The World Health Organization says it has requested more information from Chinese officials on an increase in respiratory illnesses and pneumonia clusters among children there.
Officials from China’s National Health Commission reported an increase in respiratory disease at a news conference last week, WHO said in a statement Wednesday.
“Chinese authorities attributed this increase to the lifting of COVID-19 restrictions and the circulation of known pathogens such as influenza, mycoplasma pneumoniae (a common bacterial infection which typically affects younger children), respiratory syncytial virus (RSV), and SARS-CoV-2 (the virus that causes COVID-19),” WHO said.
Clusters of undiagnosed pediatric pneumonia cases have also been reported in the north of the country, the organization says, but it’s not clear whether these are related to the respiratory infections.
China maintained a policy known as zero-Covid – marked by strict lockdowns and quarantines, mass testing and rigorous contact tracing – until abandoning the strategy in December. These anti-Covid measures also limit the spread of more common germs, experts say, creating an “immunity gap” that can make people more vulnerable to infection when they stop taking such precautions.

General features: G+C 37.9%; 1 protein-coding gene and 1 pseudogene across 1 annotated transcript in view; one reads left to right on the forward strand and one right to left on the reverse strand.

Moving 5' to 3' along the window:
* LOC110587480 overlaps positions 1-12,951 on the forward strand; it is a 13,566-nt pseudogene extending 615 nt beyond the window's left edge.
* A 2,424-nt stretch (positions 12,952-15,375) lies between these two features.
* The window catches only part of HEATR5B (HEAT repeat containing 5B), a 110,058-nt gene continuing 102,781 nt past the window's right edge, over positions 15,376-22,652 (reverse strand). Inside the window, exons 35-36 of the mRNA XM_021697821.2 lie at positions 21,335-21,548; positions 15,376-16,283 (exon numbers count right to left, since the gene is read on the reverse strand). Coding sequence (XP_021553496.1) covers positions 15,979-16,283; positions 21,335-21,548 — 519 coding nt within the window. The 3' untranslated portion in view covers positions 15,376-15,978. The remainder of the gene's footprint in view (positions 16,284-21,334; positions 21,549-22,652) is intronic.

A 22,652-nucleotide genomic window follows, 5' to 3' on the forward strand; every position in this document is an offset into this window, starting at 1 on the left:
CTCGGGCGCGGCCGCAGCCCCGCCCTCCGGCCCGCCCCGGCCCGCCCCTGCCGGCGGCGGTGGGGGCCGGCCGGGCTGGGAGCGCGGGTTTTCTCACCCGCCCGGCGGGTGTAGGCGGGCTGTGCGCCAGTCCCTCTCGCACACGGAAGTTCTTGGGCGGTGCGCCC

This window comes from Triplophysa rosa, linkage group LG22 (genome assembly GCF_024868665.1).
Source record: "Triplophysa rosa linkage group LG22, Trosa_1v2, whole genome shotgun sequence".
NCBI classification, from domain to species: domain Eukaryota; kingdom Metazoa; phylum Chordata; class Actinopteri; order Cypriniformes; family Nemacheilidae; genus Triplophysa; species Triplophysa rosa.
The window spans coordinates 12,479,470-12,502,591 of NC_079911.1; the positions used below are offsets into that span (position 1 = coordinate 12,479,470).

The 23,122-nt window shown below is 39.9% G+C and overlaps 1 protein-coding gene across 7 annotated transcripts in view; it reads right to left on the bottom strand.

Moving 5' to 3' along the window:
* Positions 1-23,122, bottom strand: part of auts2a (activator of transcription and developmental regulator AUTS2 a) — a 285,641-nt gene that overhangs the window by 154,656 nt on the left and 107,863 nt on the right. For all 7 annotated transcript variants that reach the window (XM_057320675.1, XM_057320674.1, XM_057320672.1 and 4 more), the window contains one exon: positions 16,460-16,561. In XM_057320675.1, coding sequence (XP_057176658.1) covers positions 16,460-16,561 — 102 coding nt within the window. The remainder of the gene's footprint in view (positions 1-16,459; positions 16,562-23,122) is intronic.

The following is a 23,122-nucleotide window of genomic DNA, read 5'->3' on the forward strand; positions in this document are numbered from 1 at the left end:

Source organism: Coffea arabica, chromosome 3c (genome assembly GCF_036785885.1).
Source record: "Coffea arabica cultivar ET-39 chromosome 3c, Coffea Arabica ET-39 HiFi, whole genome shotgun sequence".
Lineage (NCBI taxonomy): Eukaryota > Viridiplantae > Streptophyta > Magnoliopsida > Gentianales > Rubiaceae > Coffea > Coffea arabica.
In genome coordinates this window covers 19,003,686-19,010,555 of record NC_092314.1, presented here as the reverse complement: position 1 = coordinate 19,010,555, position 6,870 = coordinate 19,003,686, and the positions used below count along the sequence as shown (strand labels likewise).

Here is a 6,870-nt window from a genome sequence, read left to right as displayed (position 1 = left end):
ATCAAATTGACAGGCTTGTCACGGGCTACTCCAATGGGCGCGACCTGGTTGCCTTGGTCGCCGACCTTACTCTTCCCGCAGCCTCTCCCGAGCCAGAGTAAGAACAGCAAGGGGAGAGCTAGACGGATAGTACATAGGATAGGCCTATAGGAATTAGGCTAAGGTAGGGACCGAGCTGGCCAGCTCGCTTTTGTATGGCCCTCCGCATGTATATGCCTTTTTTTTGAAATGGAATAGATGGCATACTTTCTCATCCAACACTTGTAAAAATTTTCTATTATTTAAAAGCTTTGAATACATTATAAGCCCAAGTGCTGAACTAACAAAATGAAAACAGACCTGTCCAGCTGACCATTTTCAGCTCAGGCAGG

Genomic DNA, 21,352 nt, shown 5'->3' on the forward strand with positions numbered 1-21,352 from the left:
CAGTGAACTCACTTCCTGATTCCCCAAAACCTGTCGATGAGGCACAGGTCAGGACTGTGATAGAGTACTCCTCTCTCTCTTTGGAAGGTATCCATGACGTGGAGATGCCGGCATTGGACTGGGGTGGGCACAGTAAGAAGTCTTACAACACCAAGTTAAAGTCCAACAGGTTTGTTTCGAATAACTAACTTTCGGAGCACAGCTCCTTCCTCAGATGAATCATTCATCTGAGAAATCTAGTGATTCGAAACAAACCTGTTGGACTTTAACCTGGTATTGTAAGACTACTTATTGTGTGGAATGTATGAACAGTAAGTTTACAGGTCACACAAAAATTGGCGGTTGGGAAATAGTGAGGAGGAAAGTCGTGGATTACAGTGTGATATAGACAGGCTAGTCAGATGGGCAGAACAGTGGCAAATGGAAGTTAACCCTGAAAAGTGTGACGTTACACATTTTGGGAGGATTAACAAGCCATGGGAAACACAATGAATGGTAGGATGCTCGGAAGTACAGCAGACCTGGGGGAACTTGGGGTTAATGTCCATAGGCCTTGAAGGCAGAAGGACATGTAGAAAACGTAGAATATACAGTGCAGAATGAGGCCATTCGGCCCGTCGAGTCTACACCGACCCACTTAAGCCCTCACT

Media reports suggest “a widespread outbreak of an undiagnosed respiratory illness in several areas in China,” according to the International Society for Infectious Diseases’ Program for Monitoring Emerging Diseases, known as ProMED. “It is not at all clear when this outbreak started as it would be unusual for so many children to be affected so quickly,” but reports of illness predominantly in children suggest “some exposure at the schools.”
ProMED says that it is awaiting further information about the scope of the issue but that it’s too early to make any projections or speculations.
WHO says it has asked China for epidemiologic and clinical information, lab results from these clusters, details on trends in pathogen circulation and the burden on health care systems.
The agency advises people in China to take precautionary measures to lower the risk of respiratory illness, including getting recommended vaccines, staying home when sick, wearing masks around others and washing hands regularly.